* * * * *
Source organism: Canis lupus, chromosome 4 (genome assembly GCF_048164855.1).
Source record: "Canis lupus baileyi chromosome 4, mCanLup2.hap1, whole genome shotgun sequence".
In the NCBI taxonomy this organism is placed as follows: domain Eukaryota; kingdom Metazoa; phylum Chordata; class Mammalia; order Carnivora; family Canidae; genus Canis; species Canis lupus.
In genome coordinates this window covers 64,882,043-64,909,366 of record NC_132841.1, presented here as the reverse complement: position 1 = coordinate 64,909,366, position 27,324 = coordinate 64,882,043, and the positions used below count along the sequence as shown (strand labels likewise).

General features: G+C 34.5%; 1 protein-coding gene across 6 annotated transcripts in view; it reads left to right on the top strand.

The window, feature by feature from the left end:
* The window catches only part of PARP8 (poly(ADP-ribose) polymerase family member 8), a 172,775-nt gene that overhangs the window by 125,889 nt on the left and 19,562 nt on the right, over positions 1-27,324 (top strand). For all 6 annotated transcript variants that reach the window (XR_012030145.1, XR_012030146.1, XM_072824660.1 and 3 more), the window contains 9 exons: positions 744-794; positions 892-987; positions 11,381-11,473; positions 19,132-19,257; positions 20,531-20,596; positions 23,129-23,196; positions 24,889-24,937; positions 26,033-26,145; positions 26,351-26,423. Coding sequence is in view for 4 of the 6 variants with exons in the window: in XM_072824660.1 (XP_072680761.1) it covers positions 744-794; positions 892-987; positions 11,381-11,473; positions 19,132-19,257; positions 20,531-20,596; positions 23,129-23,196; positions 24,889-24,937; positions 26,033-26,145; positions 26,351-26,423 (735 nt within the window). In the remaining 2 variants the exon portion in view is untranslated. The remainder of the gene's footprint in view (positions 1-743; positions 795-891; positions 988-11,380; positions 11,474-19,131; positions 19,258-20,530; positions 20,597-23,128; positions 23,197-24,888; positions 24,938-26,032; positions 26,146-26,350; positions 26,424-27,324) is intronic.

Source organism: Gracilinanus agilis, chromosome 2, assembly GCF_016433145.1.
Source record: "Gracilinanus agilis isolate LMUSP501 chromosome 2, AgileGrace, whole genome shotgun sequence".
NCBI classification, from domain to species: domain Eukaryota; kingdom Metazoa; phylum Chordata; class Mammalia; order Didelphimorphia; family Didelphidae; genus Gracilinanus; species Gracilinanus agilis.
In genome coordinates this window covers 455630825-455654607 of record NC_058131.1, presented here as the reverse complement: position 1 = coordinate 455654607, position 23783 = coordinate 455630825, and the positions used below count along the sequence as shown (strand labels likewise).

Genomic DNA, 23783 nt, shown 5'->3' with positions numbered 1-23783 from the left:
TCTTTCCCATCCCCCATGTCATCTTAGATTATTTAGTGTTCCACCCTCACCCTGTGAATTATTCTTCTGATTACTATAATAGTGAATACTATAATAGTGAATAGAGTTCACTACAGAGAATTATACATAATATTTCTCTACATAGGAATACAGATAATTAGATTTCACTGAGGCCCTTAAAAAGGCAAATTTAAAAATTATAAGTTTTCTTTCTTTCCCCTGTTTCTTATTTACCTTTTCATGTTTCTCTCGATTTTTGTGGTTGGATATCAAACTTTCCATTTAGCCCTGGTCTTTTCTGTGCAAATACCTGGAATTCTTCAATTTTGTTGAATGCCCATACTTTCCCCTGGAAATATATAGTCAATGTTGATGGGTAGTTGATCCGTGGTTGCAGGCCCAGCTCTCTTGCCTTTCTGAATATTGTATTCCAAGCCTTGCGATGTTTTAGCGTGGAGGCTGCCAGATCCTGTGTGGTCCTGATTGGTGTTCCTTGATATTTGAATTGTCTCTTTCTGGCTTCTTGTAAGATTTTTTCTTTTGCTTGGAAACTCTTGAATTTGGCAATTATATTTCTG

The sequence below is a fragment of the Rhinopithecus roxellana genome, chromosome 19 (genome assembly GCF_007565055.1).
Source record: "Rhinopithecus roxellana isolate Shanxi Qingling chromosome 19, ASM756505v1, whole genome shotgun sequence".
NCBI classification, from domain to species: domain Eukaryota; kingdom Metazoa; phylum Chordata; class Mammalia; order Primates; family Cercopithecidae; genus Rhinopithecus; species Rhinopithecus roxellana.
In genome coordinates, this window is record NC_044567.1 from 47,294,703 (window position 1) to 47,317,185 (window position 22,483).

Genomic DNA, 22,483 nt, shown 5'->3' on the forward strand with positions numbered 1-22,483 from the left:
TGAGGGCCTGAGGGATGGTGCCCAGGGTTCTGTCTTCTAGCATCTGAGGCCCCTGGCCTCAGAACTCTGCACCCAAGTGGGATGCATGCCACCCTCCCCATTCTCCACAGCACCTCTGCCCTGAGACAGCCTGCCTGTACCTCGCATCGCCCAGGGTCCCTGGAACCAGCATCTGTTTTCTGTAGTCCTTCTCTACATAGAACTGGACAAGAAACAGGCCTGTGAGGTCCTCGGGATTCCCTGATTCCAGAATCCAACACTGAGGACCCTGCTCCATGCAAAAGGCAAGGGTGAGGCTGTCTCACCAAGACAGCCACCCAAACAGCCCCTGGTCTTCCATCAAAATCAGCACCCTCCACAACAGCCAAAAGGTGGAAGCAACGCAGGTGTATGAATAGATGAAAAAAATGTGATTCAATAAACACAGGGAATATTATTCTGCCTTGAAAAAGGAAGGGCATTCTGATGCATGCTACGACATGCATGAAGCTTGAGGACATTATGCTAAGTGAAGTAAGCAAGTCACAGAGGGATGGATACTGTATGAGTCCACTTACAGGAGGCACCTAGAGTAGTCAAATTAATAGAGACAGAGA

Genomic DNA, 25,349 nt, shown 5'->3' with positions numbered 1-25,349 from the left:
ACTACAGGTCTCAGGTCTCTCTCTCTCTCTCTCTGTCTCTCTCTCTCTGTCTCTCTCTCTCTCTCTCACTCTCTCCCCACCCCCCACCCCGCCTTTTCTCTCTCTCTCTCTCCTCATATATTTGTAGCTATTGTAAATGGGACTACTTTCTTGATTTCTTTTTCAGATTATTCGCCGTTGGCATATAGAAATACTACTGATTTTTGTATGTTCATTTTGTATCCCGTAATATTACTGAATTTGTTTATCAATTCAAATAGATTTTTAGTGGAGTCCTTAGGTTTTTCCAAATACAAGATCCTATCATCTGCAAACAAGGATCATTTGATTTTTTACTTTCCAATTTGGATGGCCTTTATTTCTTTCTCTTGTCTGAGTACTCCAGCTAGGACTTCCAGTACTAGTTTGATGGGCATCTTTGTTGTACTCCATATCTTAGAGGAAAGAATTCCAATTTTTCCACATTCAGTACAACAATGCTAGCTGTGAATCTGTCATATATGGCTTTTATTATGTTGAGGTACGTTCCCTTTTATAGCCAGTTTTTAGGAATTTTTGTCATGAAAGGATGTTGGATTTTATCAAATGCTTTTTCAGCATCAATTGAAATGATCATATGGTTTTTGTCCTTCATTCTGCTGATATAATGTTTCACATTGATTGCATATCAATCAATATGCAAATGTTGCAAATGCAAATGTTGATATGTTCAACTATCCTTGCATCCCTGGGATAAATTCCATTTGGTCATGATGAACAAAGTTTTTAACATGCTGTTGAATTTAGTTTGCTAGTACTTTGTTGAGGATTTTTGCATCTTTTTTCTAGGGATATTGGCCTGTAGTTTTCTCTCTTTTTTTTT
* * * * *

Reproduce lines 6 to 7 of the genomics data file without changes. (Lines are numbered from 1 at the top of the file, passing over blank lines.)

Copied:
The window, feature by feature from the left end:
* The window catches only part of PARP8 (poly(ADP-ribose) polymerase family member 8), a 172,775-nt gene that overhangs the window by 125,889 nt on the left and 19,562 nt on the right, over positions 1-27,324 (top strand). For all 6 annotated transcript variants that reach the window (XR_012030145.1, XR_012030146.1, XM_072824660.1 and 3 more), the window contains 9 exons: positions 744-794; positions 892-987; positions 11,381-11,473; positions 19,132-19,257; positions 20,531-20,596; positions 23,129-23,196; positions 24,889-24,937; positions 26,033-26,145; positions 26,351-26,423. Coding sequence is in view for 4 of the 6 variants with exons in the window: in XM_072824660.1 (XP_072680761.1) it covers positions 744-794; positions 892-987; positions 11,381-11,473; positions 19,132-19,257; positions 20,531-20,596; positions 23,129-23,196; positions 24,889-24,937; positions 26,033-26,145; positions 26,351-26,423 (735 nt within the window). In the remaining 2 variants the exon portion in view is untranslated. The remainder of the gene's footprint in view (positions 1-743; positions 795-891; positions 988-11,380; positions 11,474-19,131; positions 19,258-20,530; positions 20,597-23,128; positions 23,197-24,888; positions 24,938-26,032; positions 26,146-26,350; positions 26,424-27,324) is intronic.